A new development by the EPFL Swiss Federal Institute of Technology in Lausanne is providing fresh impetus for the idea of the hydrogen car. The goal behind the technology is to enable small hydrogen fueling stations in private households and thus facilitate the establishment of a comprehensive hydrogen fuel network.
Together with the spin-off company GRZ Technologies, the EPFL has developed an innovative hydrogen compressor. The heart of the invention consists of the metal hydride ZrMn1.5. The material is able to store hydrogen without the need to supply any energy. When it is heated, the metal hydride releases the gas again – at a very high pressure of up to several hundred bar.
The EPFL uses this material property to compress the naturally gaseous hydrogen and thus liquefy it. Only in this form can the potent energy carrier be filled into the tank of a vehicle for use as a fuel.
In contrast to conventional compressors, the technology is designed to enable the production and economical utilization of compact compressors that are suitable for household use.
This means that hydrogen can be compressed in an environmentally conscious manner at practically any location – even in private households, says Andreas Züttel, Professor at the EPFL Laboratory of Materials for Renewable Energy. Combined with hydrogen production using electrolysis – i.e. the splitting of water using surplus electricity from renewable sources – this would make it possible to realize private hydrogen fueling stations.
The EPFL and the spin-off company GRZ Technologies are working together with the internationally active Messer Group to drive forward the commercialization of the metal hydride technology. “The vision is that people who have such a fueling station in their home will offer their hydrogen to others,” explains Hans-Michael Kellner, CEO of the industrial gas specialist Messer Schweiz. This could finally solve the problem of the lack of a hydrogen fueling station network, which has been preventing the breakthrough of hydrogen-based vehicles for decades.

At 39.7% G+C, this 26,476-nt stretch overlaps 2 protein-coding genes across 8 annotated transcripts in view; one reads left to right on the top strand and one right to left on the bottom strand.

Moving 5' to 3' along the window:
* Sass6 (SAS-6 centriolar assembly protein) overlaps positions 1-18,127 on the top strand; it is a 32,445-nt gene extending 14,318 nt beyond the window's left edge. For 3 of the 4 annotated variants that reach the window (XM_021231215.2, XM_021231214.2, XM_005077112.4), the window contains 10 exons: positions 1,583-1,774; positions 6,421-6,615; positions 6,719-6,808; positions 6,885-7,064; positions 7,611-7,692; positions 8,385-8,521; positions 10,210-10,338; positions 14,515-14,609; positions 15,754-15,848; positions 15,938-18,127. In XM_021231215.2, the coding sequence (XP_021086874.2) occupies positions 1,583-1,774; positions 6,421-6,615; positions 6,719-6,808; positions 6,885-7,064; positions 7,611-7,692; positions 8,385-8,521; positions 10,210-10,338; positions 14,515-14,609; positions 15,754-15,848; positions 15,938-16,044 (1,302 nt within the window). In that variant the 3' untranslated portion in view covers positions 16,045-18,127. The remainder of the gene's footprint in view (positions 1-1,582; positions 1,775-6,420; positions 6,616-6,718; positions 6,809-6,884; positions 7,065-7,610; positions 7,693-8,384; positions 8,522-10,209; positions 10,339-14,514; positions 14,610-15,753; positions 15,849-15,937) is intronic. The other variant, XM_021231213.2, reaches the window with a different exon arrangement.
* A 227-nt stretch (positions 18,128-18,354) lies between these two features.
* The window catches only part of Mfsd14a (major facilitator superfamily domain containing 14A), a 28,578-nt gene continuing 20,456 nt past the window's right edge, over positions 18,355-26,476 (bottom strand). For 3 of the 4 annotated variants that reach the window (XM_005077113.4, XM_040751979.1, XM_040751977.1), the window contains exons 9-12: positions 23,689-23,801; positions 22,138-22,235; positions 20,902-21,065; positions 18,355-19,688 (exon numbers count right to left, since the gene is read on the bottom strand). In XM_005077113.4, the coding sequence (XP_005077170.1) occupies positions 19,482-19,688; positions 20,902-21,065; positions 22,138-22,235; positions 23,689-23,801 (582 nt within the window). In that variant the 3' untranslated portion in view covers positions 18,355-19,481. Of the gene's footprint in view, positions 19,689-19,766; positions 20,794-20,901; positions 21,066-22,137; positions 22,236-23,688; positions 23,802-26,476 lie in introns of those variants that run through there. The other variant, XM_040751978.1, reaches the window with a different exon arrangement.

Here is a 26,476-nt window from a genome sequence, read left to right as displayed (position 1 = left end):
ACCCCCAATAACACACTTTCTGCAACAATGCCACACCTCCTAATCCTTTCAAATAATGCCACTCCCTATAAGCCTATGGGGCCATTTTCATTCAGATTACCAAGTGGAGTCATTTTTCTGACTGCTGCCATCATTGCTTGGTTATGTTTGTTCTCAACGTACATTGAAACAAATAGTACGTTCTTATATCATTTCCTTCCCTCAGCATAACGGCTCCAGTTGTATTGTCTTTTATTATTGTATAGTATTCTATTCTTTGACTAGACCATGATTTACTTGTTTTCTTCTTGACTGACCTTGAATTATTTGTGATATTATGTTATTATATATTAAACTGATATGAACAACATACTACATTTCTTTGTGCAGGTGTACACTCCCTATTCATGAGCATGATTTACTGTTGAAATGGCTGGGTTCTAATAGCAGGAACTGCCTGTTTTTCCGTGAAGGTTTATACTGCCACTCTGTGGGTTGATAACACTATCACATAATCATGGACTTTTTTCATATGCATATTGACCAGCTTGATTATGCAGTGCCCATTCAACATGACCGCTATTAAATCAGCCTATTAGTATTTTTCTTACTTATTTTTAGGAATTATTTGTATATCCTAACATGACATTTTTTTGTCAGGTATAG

In fact, the concept has many benefits: For example, in contrast to conventional fuels, hydrogen combustion generates only water and no CO2. If the gas is also produced using water and electricity from renewable energies (electrolysis), it is completely carbon neutral.
Also compared to the purely electric car, hydrogen-powered vehicles have several advantages, as the materials researcher Andreas Züttel explains: Because hydrogen has a higher energy density than batteries, it enables longer ranges while adding significantly less weight to the vehicle.
Nevertheless, in spite of the new EPFL technology, there is still a major obstacle preventing the widespread use of hydrogen: To make installing hydrogen filling stations attractive to private households, there needs to be a sufficiently high demand from as many owners of hydrogen cars as possible. But for such cars to be appealing to potential buyers, there have to be sufficient gas stations.
The ball is now in the
court of the policymakers, Hans-Michael Kellner and Andreas Züttel explain. The
prerequisites must be created to enable this environmentally friendly
technology to make a breakthrough. The message to policymakers is clear:
“Promote privately owned hydrogen fueling stations.”
Written by SDA
Photos by Keystone